President Cyril Ramaphosa arriving at Maropeng Cradle of Humankind in Krugersdorp, received by Gauteng Premier Panyaza Lesufi, Minister of Sport, Arts and Culture, Zizi Kodwa and Mogale City mayor Danny Thupane, to celebrate Africa Day, under the theme ‘Deepening the AU Vision for Unity for Africa through Prosperity, Peace and Modernity for a Better Africa and a Better World' (Picture: GCIS)


Celebrating Africa Day is to remind Africans of the resilience they posses and to celebrate its unity in its pursuit to overcome even the greatest of difficulties.

As the continent celebrates Africa Day on May 25, President Cyril Ramaphosa said the day also served as a reminder of the responsibility everyone shared to bring about an Africa that is peaceful, prosperous and united.

Ramaphosa was joined by many other government and African dignitaries to celebrate Africa Day at the Cradle of Humankind , where some of the earliest human ancestors once walked.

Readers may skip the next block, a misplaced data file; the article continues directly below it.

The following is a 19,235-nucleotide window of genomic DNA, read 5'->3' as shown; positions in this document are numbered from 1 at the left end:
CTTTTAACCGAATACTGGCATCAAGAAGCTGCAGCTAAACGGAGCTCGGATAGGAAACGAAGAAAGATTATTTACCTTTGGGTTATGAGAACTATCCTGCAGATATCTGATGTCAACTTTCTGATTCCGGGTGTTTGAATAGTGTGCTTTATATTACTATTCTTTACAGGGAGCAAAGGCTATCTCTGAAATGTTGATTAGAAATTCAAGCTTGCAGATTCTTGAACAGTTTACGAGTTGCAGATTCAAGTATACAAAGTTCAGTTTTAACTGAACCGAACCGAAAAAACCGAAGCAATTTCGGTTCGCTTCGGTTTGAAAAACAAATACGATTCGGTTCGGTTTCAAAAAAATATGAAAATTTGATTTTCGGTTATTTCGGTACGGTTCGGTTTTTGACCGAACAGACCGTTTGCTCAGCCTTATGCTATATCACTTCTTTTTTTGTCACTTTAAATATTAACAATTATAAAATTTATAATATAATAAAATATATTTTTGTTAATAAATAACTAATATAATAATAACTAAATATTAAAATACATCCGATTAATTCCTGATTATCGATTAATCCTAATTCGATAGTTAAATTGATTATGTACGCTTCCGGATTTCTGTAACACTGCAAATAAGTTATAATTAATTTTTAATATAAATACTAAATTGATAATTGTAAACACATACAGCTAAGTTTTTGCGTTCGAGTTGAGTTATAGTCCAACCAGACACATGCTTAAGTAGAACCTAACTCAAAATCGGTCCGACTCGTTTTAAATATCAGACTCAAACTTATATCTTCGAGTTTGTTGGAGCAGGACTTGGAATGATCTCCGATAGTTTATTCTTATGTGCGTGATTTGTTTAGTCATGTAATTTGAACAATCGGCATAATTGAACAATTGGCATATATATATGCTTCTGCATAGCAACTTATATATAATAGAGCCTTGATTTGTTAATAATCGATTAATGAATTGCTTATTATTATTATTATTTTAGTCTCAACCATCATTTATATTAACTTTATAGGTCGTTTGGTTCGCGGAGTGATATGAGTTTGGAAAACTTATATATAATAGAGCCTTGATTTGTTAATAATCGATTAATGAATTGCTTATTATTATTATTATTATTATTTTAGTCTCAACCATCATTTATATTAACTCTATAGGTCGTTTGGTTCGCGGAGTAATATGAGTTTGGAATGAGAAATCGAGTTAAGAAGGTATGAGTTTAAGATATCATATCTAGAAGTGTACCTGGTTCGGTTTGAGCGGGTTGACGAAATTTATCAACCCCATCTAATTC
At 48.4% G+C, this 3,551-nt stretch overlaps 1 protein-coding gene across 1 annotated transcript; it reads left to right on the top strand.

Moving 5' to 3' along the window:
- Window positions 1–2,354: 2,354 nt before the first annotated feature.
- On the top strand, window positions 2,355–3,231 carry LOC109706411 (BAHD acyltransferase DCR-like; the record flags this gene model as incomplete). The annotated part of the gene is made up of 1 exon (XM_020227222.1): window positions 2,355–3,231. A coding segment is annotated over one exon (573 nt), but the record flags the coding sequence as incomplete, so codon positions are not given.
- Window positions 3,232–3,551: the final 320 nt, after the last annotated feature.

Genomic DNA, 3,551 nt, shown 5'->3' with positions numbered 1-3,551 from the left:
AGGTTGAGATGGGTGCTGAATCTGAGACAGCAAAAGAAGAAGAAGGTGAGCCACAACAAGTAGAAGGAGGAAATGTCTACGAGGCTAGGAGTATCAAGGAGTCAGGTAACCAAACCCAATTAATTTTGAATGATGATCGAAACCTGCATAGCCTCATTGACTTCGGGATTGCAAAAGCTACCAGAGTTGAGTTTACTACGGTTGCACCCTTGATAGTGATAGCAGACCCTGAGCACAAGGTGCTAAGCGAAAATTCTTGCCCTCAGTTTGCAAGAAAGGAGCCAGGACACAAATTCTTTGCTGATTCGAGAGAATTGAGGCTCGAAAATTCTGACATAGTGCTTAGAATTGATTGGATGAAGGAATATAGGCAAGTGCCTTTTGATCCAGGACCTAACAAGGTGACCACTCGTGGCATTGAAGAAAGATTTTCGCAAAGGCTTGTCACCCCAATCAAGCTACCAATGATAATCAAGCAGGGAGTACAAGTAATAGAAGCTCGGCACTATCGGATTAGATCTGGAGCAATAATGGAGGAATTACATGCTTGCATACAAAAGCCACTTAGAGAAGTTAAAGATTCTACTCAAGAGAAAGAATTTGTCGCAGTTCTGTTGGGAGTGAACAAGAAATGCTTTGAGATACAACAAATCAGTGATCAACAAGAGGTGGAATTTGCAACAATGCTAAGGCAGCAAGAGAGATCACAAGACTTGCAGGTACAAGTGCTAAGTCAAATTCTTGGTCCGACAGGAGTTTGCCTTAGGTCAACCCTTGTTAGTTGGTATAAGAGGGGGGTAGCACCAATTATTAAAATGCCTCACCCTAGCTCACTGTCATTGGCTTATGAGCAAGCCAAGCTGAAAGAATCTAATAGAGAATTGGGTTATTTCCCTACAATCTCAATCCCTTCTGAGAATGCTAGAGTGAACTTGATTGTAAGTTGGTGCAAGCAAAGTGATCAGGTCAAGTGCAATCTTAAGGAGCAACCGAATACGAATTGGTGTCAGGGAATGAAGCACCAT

The African leader said that they were proud of the continent’s rich history and were optimistic about the future “despite the plunder of Africa’s resources to make other countries rich”. He said Africa rose in defence of her liberty and independence and today “we are the rulers of our own lands”.

Evoking Africa’s admirable resilience, Ramaphosa said that conquest, colonialism, slavery, apartheid and the many acts of barbarism directed against Africans throughout history did not stop Africa from prevailing.

More than a hundred years ago, Pixley ka isaka Seme gave a lecture at Columbia University in New York titled “The Regeneration of Africa”.

In his words: “The ancestral greatness, the unimpaired genius, and the recuperative power of the race, its irrepressibility, which assures its permanence, constitute the African’s greatest source of inspiration.”

Ramaphosa said this recuperative power was one of the reasons Africa Day is observed.

Most recently, after the first case of Covid-19 was confirmed in Africa and South Africa had just assumed the chair of the AU in Addis Ababa in Ethiopia, the pandemic plunged the world into turmoil, but even this worst health emergency in living memory did not destroy Africa, he said. “... because Africans came together and acted as one.”